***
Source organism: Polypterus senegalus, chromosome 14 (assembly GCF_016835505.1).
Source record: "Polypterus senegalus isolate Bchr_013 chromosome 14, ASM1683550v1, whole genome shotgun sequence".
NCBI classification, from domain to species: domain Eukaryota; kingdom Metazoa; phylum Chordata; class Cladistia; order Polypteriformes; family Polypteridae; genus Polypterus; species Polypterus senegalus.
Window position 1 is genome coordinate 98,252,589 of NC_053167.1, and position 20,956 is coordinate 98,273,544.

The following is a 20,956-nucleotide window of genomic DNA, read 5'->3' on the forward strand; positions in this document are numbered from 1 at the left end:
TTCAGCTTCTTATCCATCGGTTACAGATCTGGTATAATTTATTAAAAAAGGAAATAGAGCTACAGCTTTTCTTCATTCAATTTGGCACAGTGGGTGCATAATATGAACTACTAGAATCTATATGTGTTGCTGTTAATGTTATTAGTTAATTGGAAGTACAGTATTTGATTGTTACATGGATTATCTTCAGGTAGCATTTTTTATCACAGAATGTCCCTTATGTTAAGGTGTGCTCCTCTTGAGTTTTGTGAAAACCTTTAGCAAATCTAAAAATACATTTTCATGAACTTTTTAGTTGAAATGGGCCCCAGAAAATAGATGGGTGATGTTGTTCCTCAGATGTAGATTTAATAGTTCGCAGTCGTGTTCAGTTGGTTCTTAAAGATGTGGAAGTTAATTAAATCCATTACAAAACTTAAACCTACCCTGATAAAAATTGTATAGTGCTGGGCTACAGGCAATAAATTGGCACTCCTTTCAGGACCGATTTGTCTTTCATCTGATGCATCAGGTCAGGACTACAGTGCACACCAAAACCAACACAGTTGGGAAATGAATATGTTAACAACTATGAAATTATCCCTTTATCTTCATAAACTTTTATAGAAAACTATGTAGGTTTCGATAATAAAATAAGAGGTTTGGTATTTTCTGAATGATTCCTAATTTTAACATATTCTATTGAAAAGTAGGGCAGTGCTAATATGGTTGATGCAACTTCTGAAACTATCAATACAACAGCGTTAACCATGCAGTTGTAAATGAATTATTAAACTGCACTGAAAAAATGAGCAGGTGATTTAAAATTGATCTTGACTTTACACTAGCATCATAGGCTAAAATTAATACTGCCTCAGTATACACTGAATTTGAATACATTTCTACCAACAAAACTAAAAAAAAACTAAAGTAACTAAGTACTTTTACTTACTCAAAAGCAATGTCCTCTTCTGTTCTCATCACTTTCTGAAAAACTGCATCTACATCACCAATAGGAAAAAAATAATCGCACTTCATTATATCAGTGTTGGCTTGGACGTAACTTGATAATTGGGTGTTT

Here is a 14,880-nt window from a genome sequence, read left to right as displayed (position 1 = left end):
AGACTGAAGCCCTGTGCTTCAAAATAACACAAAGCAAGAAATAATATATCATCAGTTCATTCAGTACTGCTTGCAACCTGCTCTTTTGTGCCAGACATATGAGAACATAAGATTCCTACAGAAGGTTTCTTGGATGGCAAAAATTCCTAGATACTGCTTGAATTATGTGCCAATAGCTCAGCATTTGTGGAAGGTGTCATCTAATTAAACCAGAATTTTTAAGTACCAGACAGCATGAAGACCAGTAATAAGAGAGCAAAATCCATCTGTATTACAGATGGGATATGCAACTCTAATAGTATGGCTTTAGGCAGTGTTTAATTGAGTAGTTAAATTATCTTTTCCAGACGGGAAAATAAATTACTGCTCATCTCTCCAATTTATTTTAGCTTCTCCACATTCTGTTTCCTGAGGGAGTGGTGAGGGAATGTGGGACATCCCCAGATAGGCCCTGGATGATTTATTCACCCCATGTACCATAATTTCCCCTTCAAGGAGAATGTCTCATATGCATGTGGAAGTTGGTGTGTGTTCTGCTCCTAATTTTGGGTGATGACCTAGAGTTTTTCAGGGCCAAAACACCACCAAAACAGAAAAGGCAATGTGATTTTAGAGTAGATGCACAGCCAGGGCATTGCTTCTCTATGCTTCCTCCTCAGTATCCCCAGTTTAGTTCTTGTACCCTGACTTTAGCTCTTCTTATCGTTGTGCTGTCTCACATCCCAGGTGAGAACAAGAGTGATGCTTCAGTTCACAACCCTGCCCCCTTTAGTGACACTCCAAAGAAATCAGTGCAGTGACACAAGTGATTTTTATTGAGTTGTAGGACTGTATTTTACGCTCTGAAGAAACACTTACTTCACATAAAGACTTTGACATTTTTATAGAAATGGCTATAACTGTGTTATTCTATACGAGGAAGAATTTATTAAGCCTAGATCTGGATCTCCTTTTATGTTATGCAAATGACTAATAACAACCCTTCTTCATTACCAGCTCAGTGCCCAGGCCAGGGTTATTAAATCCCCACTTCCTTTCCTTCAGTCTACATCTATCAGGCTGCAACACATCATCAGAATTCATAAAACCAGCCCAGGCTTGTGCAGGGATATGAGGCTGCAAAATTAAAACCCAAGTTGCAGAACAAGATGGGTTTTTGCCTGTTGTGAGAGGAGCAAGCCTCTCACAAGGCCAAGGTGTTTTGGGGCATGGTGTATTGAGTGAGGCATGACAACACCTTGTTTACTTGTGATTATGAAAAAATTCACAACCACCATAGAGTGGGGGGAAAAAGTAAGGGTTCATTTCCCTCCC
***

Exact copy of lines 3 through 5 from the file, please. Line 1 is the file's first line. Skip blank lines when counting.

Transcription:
NCBI classification, from domain to species: domain Eukaryota; kingdom Metazoa; phylum Chordata; class Cladistia; order Polypteriformes; family Polypteridae; genus Polypterus; species Polypterus senegalus.
Window position 1 is genome coordinate 98,252,589 of NC_053167.1, and position 20,956 is coordinate 98,273,544.

The following is a 20,956-nucleotide window of genomic DNA, read 5'->3' on the forward strand; positions in this document are numbered from 1 at the left end: